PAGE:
The commissioners from the Nuclear Regulatory Commission (NRC) and the Federal Energy Regulatory Commission (FERC) held a joint meeting to discuss grid reliability and cybersecurity, including issues such as nuclear new build that factor into power availability. Both NRC and FERC staff provided presentations on the activities of both agencies to promote a stable, resilient, and secure grid, and a representative from the North American Electric Reliability Corporation (NERC) addressed grid reliability.
In his opening remarks, FERC Chairman Kevin McIntyre noted that joint meetings “help [both NRC and FERC] exchange information on critical areas of interest to both commissions and to the various stakeholders within our respective spaces to enable both commissions to do a better job for the American people and to better carry out their missions” and referenced the recently-executed joint FERC/NRC Memorandum of Understanding on the subject of critical energy infrastructure information.
The Regulation of Existing Reactors
The Deputy Director of the Division of Engineering in the Office of Nuclear Reactor Regulation at the NRC addressed several topics of interest to the combined commissions. The presentation consisted of four major sections, as discussed below.
NRC’s Interactions with FERC and NERC Regarding Grid Reliability
The presenter noted that the August 14, 2003, blackout in the northeastern United States, during which more than 500 generating units—including nine nuclear units—shut down, was one of the largest power outages in US history. She added that this blackout highlighted the need for formal agreements between NRC and FERC to ensure sufficient communications and coordination to respond to such events and provided an overview of those agreements.
The presenter described the current status of the NRC’s review and approval of first license renewal applications. She noted that the NRC has issued renewed licenses for all but 13 nuclear units, that the NRC is currently reviewing license renewal applications for five of those 13 units, and that the NRC understands that the licensees for at least another three of those 13 units will apply for license renewal. The presenter observed that by the end of 2018, 50 nuclear units will have been operating in excess of the original 40-year license period, and that by 2030, the average age of the currently operating nuclear fleet will be over 50 years.
Subsequent License Renewal
The presenter described the current status of the NRC’s review of subsequent license renewal (SLR) applications. She noted that the NRC is currently reviewing one such application and that the NRC is anticipating the receipt of three additional applications before 2021. She also noted that NRC is currently working with industry, the Department of Energy (DOE), and the Electric Power Research Institute (EPRI) to evaluate and develop approaches that address any unique aging issues for SLR.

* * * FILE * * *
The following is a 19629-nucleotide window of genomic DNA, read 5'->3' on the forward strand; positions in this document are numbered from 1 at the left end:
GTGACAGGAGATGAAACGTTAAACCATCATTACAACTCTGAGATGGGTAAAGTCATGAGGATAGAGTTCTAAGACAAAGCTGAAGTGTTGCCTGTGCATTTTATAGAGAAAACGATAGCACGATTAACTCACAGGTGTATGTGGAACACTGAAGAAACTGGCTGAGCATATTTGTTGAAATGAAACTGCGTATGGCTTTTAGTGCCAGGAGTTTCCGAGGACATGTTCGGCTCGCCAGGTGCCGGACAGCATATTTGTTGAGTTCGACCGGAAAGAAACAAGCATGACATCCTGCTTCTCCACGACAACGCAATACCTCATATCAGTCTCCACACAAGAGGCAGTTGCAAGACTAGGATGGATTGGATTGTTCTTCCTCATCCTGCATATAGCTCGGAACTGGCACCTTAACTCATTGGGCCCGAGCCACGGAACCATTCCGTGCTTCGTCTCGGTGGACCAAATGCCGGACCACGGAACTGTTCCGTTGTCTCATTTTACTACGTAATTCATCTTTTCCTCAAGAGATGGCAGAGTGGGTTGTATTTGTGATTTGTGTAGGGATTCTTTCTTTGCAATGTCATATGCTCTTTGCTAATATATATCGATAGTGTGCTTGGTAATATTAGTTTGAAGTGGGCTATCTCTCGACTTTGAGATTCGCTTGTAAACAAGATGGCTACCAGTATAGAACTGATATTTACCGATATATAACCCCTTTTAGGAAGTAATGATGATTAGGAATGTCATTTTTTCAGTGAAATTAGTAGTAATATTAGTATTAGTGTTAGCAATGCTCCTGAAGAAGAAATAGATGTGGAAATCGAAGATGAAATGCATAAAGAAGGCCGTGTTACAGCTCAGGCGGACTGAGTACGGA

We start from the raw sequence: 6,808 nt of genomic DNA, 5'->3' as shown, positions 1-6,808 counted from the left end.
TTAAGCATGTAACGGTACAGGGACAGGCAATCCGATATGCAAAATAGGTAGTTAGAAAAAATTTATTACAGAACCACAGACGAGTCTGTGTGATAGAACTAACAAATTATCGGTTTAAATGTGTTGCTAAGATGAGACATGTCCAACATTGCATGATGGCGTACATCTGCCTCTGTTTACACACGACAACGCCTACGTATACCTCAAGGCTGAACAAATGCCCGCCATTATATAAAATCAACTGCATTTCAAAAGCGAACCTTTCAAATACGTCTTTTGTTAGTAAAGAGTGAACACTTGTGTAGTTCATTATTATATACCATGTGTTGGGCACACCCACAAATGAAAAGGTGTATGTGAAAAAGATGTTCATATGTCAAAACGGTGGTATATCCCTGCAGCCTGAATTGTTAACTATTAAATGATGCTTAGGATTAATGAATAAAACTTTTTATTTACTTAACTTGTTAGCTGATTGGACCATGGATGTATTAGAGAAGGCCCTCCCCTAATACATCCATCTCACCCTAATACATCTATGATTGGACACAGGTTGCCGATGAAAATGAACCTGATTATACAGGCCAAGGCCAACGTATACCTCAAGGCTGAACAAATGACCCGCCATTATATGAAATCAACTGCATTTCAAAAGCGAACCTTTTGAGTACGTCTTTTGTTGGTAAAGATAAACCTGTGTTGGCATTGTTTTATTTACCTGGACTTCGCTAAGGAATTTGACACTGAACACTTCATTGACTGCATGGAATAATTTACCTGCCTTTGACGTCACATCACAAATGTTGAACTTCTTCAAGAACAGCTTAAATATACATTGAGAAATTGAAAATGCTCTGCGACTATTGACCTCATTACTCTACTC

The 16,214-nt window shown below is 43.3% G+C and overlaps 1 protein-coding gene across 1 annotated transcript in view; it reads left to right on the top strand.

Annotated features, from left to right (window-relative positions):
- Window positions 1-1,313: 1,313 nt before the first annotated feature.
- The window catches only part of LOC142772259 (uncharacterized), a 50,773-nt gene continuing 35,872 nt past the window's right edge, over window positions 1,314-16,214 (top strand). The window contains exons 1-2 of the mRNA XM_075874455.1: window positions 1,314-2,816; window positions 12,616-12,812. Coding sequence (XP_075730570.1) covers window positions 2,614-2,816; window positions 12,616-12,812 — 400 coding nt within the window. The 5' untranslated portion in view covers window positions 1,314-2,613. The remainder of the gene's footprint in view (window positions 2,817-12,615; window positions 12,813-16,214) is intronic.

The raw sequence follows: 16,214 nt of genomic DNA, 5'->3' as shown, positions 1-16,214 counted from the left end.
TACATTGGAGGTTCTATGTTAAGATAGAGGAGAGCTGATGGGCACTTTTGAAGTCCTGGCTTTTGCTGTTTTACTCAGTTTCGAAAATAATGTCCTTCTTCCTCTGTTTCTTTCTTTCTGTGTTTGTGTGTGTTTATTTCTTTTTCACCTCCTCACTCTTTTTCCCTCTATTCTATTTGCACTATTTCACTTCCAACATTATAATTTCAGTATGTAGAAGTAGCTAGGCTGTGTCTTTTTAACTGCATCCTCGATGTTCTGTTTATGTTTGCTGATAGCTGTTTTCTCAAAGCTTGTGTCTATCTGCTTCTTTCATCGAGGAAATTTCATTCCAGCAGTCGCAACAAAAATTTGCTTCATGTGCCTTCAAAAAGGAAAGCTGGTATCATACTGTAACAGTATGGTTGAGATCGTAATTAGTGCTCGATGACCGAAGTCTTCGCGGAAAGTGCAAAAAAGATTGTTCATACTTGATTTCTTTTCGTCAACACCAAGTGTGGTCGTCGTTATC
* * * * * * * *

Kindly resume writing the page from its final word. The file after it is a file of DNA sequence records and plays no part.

The presenter articulated several of the factors that have contributed to the recent closure and decommissioning of nuclear units. She noted that the Commission is now reviewing a draft regulation intended to streamline certain regulatory aspects of the decommissioning process, and that NRC believes that the Commission will vote on the proposed final rule in the fall of 2019.
Nuclear New Build
In addition, the Deputy Director of the Division of Licensing, Siting, and Environmental Analysis in the Office of New Reactors at the NRC summarized the status of nuclear new-build in the United States. The presenter stated that the NRC has approved design certifications for five reactor designs and that the Staff is now reviewing three new design certification applications for two large light water reactors and the NuScale small modular reactor (SMR) design. She noted that the NRC has issued 14 licenses for large light water reactors (including both early site permits and combined licenses) since 2007 and that construction of two units is now underway. She observed that the NRC’s licensing focus is now shifting away from large light water reactors and toward light water SMRs and non-light water advanced reactors. The presenter noted that the NRC docketed its first design certification application for an SMR in March 2017 and that the NRC is now reviewing an application from the Tennessee Valley Authority for an early site permit (ESP) for SMRs at the Clinch River nuclear site in Tennessee.
Finally, the Director of the Division of Physical & Cyber Security Policy in the Office of Nuclear Security & Incident Response at NRC provided a presentation on cybersecurity addressing the manner in which the NRC and licensees have implemented the NRC’s cybersecurity regulations and identified activities that the NRC is undertaking, and will continue to undertake regarding cybersecurity.
For an overview of presentations provided by NRC Staff, please see here.
A webcast of the joint meeting is available here.